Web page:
A few months back, President Obama proposed a three-year spending freeze on what amounts to one-sixth of the federal budget. Our biggest entitlement programs, Social Security and Medicare, would be excluded. These changes are an exercise in image rather than substance. Given the spending agenda that is already in place, we can expect to see large increases in the proportion of gross domestic product that is spent by our government for years to come.
From 2008 to 2009 we saw the greatest annual increase in federal spending in the past thirty years. In the name of stimulating job growth, the ratio of spending to GDP rose by about 14 percent. The share of federal spending is now 24 percent of the economy, up from 21 percent in the last year of the Bush administration.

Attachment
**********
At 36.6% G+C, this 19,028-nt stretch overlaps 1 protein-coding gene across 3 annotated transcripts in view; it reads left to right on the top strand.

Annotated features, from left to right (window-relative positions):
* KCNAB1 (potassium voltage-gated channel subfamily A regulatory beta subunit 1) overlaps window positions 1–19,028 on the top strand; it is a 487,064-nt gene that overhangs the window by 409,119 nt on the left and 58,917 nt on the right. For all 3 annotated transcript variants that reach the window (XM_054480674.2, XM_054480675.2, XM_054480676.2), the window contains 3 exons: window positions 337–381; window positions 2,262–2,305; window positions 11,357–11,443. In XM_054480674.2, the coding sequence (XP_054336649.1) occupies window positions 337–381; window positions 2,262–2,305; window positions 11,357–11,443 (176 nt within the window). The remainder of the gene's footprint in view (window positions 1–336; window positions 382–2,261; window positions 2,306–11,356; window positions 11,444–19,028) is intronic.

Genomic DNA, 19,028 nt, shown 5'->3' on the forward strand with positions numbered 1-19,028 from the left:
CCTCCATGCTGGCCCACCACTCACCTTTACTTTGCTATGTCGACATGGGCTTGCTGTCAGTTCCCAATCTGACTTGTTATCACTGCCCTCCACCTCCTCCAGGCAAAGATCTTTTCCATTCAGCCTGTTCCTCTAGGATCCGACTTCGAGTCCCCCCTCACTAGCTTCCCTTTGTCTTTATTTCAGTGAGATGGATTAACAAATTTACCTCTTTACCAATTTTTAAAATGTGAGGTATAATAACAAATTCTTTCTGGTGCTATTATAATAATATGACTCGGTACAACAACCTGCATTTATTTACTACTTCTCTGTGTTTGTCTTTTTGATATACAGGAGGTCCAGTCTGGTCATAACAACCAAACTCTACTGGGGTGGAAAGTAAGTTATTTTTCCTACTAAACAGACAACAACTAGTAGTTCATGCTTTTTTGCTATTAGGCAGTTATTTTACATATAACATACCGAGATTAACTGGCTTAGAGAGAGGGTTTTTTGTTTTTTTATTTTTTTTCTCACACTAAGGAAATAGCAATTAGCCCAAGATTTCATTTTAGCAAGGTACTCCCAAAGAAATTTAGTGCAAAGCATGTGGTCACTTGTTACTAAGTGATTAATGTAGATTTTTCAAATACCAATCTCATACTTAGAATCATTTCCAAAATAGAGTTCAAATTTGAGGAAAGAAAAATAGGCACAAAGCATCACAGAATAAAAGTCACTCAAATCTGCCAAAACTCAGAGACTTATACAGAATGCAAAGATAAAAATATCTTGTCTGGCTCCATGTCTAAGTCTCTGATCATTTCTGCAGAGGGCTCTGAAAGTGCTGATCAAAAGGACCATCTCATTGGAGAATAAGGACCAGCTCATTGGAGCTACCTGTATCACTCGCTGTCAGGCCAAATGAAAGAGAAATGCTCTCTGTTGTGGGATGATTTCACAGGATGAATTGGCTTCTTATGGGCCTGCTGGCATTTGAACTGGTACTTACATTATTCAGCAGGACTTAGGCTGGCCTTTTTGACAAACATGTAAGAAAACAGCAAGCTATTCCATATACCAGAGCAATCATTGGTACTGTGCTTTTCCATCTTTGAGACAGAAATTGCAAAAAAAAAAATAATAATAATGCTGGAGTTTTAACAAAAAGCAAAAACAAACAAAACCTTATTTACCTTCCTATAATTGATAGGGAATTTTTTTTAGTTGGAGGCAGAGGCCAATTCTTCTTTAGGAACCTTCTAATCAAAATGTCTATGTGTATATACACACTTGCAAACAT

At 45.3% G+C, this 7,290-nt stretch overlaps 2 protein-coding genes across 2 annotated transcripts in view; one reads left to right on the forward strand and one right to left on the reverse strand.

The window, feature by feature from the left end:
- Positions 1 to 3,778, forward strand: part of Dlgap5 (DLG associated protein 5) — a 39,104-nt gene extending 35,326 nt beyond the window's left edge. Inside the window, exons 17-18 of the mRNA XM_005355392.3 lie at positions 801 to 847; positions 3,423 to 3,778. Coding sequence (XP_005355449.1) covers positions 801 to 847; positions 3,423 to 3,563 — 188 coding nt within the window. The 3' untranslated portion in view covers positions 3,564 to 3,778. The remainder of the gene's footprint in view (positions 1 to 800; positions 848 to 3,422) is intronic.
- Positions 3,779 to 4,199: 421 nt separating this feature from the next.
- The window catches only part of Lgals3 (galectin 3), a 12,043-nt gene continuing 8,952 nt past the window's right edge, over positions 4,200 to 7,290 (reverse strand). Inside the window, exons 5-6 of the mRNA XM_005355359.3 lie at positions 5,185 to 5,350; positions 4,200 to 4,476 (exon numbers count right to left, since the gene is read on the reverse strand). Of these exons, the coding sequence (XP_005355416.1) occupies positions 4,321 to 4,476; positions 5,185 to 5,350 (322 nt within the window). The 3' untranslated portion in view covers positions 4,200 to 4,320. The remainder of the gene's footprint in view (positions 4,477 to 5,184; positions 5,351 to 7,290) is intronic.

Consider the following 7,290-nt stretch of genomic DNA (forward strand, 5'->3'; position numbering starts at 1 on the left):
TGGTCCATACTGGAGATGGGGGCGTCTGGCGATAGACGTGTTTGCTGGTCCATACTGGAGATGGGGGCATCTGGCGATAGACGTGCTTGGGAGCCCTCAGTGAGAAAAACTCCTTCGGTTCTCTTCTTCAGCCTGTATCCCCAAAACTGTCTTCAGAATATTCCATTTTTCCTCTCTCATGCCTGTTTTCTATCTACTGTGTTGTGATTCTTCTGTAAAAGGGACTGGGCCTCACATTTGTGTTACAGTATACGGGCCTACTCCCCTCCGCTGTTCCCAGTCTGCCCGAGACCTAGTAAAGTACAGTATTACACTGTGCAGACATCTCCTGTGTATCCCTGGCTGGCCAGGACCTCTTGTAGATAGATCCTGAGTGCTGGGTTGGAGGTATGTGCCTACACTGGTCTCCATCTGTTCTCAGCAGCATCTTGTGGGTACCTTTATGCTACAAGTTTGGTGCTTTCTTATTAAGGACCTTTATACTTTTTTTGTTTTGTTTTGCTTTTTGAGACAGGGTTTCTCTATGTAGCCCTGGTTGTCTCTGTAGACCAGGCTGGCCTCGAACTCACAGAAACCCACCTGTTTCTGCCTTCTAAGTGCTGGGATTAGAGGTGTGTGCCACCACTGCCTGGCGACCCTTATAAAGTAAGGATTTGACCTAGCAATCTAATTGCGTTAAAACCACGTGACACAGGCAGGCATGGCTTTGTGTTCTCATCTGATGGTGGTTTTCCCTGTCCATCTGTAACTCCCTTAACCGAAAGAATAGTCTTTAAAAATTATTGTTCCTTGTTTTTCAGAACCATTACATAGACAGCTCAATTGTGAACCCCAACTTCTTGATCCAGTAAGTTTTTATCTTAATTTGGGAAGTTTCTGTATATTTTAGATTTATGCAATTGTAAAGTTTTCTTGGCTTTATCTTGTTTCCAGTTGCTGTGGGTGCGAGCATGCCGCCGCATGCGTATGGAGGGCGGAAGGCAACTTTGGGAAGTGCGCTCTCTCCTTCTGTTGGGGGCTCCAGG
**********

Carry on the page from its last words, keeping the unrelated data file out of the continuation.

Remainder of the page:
My analysis of data from 1950 to the present shows that periods with high tax-to-GDP ratios exhibit much slower economic growth than those with lower tax ratios. The GDP growth in high-tax years (defined as years during which the ratio of tax to GDP was above 18 percent, the sixty-year average) was about 1.5 percentage points lower than the growth rate in low-tax years.